There continues to be so much propagation of myths and pseudoscience—Anti-vax and anti-mask sentiment rage on. I am sent dozens of videos a day from well-meaning followers, with questions about these videos’ accuracy. I am shown convincing ‘evidence’ that COVID is a hoax. That the death rate is exceedingly low, that governments are hiding something, that leaders are just trying to control us. Endless nonsense rhetoric.
And it breaks my heart. Because MANY people are dying, and hospitals are actually full.
My ICU and emergency medicine, and hospitalist colleagues are overwhelmed. They are being pushed to the brink, with very little support from the community.
For malls to be open when our case rate and death rate was rising was a slap in the face to all of us who care for patients and provide essential care. ‘For the economy’ we keep hearing. Do you know what isn’t good for the economy? Death? You know what costs A LOT, ICU level care. It is VERY EXPENSIVE. In-person shopping in a busy indoor space to fuel the economy simply isn’t acceptable when people are dying. There are plenty of online shopping opportunities. Not to mention the tragedy of lost lives.
If one of these anti-COVID naysayers gets sick from COVID, they will surely accept healthcare providers’ help. They would surely accept an ICU bed, ventilation, medication, and life-saving support. But their preaching puts so many lives at risk. And puts those very healthcare provider’s lives and their families’ lives at risk.
We are all at risk. And we need to start looking to protect our whole COMMUNITY.
A small study came out last week in a prestigious journal, JAMA. The terrifying projections have literally left me with nightmares. These researchers predict that over 50,000 American children will lose at least one parent due to COVID. Over 40,000 kids have already lost a parent to COVID-19. 25% of those kids are under age 10. My heart aches for these families.
(It is tough to recover from that to focus on something positive.)
What’s the good news?
More Canadians have been vaccinated this week, though not by an exciting margin. 18% of Canadian’s have received at least one dose, but only 2% have been fully vaccinated. When you consider how many people are at high risk of severe COVID-19 infection (the elderly, Indigenous people, healthcare providers, teachers, essential workers, and many others), this is pretty disappointing. Trudeau says by the end of June, Canada should receive at least 44 million doses from Moderna, Pfizer, AstraZeneca.
We need to ramp this up and fast.
Question of the Week
What is the plan for Phase Two of COVID-19 vaccine distribution in Ontario?
Ontario is moving into Phase 2 of the COVID-19 vaccine distribution plan, focusing on reaching people in “hot spot” communities that have been disproportionately impacted. This phase will also prioritize individuals with the highest-risk health conditions in April 2021.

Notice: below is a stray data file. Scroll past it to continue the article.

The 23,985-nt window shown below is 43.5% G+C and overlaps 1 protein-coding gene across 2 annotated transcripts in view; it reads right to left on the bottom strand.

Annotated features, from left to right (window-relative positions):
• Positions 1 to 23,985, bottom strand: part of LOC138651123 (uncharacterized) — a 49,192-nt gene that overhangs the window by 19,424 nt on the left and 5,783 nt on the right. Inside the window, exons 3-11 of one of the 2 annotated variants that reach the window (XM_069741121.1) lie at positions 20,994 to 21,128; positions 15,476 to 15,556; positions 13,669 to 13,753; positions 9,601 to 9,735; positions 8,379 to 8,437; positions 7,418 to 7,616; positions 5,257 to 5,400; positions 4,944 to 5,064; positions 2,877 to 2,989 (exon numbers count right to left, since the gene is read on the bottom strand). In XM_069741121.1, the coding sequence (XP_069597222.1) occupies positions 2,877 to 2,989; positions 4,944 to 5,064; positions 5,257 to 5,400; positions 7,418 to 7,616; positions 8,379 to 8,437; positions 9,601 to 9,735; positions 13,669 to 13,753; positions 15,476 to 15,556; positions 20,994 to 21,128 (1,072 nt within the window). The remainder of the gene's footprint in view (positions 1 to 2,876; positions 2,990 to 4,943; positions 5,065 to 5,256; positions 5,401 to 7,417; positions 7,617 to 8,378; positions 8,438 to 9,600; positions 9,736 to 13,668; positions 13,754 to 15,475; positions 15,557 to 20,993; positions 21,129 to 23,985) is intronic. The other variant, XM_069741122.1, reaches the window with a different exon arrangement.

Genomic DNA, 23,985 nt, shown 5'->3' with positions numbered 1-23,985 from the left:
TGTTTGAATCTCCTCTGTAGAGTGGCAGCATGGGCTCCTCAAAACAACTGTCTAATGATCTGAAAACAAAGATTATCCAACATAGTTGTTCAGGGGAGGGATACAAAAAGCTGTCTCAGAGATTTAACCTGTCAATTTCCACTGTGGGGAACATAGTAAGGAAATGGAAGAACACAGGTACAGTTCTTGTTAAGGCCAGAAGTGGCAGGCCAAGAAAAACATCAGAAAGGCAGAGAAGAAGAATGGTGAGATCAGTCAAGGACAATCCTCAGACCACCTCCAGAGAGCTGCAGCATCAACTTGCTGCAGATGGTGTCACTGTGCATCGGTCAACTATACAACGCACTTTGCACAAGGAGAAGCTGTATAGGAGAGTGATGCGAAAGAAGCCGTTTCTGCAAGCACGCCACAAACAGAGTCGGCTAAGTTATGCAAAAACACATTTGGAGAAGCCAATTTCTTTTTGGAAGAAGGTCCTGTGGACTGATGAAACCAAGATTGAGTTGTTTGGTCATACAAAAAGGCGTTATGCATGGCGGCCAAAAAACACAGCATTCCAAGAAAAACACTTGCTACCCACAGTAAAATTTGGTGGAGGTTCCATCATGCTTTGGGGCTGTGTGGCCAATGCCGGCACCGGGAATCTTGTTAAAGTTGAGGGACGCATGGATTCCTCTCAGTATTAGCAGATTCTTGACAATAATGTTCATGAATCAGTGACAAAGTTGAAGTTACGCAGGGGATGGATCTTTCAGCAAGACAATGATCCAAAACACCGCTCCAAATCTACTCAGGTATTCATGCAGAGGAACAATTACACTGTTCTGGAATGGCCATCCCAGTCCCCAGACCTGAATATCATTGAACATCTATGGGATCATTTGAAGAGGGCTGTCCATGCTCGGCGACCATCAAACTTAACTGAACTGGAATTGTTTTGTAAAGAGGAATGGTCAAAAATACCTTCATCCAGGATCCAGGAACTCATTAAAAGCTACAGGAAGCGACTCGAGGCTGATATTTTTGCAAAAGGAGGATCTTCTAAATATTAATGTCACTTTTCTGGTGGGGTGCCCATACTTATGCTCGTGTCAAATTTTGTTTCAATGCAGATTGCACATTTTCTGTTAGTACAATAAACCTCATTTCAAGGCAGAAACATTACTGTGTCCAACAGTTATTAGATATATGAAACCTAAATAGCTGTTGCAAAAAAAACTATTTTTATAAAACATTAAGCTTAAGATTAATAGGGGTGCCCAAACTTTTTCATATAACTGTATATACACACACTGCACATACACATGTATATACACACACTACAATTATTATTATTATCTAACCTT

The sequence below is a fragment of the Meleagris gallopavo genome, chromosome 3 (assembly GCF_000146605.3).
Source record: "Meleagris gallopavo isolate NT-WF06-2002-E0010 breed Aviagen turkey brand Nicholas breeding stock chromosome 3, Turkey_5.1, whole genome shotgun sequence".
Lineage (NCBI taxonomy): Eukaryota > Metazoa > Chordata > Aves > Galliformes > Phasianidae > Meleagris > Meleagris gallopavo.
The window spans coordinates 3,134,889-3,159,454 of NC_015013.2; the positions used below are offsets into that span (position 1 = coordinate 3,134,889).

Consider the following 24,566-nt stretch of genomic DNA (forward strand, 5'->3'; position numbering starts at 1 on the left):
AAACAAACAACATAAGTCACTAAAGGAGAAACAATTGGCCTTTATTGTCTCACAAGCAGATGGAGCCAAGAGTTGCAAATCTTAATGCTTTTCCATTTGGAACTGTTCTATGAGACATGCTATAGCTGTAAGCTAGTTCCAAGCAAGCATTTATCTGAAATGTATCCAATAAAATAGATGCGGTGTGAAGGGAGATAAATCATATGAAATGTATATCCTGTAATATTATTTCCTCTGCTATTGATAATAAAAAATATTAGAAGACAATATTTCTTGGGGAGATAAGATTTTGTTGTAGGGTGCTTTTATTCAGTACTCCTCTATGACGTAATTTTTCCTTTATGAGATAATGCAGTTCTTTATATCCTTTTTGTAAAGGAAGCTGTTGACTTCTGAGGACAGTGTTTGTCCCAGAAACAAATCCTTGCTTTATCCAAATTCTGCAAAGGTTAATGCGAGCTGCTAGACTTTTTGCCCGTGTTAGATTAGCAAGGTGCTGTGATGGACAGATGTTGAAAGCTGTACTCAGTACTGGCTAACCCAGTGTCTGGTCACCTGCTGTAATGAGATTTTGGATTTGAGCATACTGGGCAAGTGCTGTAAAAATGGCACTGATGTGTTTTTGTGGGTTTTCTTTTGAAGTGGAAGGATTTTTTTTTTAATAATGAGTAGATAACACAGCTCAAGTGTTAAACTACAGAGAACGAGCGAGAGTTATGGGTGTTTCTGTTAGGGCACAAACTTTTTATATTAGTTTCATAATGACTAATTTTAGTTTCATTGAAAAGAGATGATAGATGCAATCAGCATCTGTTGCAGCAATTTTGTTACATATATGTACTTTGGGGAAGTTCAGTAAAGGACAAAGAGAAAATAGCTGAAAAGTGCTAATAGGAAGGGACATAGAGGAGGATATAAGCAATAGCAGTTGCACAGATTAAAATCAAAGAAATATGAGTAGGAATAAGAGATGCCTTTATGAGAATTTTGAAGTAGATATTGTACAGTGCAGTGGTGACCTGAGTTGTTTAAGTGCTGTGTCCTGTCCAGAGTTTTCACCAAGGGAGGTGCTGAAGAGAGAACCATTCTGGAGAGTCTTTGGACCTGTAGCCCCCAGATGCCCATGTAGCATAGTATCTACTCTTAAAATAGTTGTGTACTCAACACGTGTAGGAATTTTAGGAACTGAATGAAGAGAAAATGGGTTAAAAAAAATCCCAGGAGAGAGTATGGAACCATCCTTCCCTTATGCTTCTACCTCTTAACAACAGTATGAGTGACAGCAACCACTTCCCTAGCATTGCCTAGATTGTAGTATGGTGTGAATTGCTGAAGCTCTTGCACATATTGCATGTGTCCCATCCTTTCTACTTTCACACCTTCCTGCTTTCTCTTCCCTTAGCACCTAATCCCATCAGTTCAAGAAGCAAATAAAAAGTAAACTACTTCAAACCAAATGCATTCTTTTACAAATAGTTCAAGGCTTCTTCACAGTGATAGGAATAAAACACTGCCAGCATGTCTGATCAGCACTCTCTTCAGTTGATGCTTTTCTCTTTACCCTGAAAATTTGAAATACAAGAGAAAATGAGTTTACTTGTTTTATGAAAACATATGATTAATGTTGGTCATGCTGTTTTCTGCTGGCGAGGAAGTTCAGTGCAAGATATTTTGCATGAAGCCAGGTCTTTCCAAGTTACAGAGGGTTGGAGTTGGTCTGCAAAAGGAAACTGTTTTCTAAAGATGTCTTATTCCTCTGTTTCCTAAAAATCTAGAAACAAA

The first group of essential workers to get the vaccine includes (FINALLY!) elementary and secondary school staff, childcare workers, agriculture workers, and those that work in food manufacturing. The second batch includes high-risk retail and restaurant workers, social workers, the lowest risk retail workers, and those in transportation.
My silver lining
I have to admit I am tired. I am feeling the overwhelm of this lengthy pandemic like the rest of you. I am a mom. I am an entrepreneur, and I am a health care provider.
What encourages me each day (aside from my incredible kids, husband, family, and friends) is YOU. I receive hundreds of kind messages of thanks from you every day. And I am so grateful. I am so appreciative of the opportunity to educate and inspire you, and I humbly thank you for allowing me to be a part of your life. On a tough day, filled with disappointing stats and endless phone calls from parents with the pandemic’s weight on their shoulders, YOU lift me up and inspire ME.
I know it has been a long year. I know many of you have ‘COVID fatigue’. I know many people think it simply won’t happen to them. If there was a time to take this seriously, like really seriously, it is now.
Please follow public health guidance. Wear a mask. Only be indoors with people you live with. Keep your distance. Spend time outside. If you can get vaccinated, consider it.
But please, don’t let impatience or poor advice lead you. We know how to prevent infection. It may seem like an impossible effort to continue to protect yourself, your family, and those around you, but we know how, and you should continue to.
Till next week,
Stay healthy and safe,